From Keynes, from yesterday:
...the maxims which are best calculated to "enrich" an individual by enabling him to pile up claims to enjoyment which he does not intend to exercise at any definite time.
Savings relative to circulatings:
|Graph #1: Starts low. Ends high.|
Blue is M2, red is MZM, green is M3, in each case with circulating money (M1) subtracted from it, and the difference shown as a multiple of circulating money.
And, for comparison, the orange line is total debt (TCMDO) with "circulating" money MZM subtracted from it, and the difference shown as a multiple of MZM.
Looking at the red line, non-circulating MZM grows from equal to M1 in 1959, to five times M1 by 2007, when a sharp decline sets in. A five-fold increase.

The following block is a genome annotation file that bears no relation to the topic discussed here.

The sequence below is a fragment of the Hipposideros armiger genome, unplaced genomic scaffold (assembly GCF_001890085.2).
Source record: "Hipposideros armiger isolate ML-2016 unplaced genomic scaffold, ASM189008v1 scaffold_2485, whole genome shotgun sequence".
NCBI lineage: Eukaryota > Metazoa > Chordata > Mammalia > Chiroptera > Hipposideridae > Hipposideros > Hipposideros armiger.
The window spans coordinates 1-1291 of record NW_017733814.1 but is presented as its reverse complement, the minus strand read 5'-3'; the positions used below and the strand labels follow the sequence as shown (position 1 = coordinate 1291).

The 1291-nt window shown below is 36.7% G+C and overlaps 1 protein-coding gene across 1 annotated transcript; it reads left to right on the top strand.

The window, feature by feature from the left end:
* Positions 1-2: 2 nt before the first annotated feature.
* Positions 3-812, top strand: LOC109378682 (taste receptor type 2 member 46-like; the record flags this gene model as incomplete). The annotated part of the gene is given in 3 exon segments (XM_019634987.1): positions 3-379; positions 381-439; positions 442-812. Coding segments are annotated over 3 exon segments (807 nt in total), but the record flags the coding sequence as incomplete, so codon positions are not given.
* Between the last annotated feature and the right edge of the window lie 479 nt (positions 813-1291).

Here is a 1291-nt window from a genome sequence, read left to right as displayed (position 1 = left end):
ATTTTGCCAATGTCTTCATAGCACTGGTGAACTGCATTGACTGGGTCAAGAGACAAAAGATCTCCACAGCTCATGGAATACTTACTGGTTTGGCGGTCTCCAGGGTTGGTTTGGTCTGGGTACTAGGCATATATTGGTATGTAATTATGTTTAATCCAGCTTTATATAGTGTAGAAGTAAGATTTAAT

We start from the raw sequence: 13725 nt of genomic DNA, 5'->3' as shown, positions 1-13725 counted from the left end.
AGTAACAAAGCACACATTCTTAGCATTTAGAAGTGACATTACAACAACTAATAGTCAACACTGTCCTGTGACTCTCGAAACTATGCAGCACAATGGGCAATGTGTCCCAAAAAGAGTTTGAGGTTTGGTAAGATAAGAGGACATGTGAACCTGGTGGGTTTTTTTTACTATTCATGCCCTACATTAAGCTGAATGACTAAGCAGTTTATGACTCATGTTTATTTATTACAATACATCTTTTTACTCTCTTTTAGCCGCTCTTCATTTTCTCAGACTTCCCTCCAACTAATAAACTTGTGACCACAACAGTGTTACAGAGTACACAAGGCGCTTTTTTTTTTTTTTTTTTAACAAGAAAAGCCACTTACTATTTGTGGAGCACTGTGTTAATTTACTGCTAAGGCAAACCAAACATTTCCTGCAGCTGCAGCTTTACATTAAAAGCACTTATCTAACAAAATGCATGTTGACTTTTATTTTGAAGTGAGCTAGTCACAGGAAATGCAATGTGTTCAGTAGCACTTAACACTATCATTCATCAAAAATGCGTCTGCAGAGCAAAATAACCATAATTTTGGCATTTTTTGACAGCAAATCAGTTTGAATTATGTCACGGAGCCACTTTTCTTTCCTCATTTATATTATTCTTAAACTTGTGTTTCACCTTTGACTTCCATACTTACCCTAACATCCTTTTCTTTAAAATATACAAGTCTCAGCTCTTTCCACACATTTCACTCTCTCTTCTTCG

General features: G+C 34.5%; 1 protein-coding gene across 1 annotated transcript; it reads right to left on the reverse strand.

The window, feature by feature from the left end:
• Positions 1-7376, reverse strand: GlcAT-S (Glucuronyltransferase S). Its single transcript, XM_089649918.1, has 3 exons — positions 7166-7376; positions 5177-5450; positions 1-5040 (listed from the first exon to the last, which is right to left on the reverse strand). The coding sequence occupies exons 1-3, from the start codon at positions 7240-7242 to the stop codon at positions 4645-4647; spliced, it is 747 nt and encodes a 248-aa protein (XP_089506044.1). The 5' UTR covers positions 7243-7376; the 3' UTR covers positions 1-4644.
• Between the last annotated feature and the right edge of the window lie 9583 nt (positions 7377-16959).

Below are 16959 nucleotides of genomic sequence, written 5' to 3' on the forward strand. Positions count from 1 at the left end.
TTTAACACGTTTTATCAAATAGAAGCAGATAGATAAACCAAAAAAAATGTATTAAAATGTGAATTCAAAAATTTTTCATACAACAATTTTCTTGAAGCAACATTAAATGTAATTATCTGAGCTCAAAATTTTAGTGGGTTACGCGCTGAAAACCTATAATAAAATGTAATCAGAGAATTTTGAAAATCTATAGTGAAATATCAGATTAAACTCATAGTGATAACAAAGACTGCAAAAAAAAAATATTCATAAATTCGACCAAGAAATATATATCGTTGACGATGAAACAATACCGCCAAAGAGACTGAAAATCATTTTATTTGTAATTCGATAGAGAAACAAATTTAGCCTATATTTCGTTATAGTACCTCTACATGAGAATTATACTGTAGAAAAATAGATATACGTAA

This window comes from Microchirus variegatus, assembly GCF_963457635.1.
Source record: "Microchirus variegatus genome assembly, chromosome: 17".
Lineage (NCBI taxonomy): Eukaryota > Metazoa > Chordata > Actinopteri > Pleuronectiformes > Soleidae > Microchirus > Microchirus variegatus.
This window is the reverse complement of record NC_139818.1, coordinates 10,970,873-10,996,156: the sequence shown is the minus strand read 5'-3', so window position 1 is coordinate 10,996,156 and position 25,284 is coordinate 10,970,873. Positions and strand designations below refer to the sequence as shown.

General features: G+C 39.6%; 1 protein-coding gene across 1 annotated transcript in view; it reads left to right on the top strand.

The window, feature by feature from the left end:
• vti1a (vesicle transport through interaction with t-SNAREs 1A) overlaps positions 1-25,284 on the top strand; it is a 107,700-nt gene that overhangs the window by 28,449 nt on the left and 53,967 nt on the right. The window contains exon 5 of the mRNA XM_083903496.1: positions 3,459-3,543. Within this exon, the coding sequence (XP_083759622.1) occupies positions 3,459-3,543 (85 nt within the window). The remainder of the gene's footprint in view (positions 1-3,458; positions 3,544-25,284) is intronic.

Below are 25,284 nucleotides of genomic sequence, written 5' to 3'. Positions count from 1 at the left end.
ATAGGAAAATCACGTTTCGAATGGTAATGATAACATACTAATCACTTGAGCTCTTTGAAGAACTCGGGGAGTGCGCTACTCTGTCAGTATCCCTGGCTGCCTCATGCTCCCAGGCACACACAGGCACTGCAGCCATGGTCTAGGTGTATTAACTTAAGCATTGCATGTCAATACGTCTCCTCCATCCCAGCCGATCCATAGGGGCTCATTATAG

These non-circulatings are all of them measures of the claims to enjoyment that are not intended to be exercised at any definite time. In other words, they are measures of the absence of aggregate demand.
Our economic policies for the period shown on the graph have propped up aggregate demand by increasing various measures of money, and simultaneously undermined aggregate demand by increasing various encouragements to take those dollars out of circulation, and save them.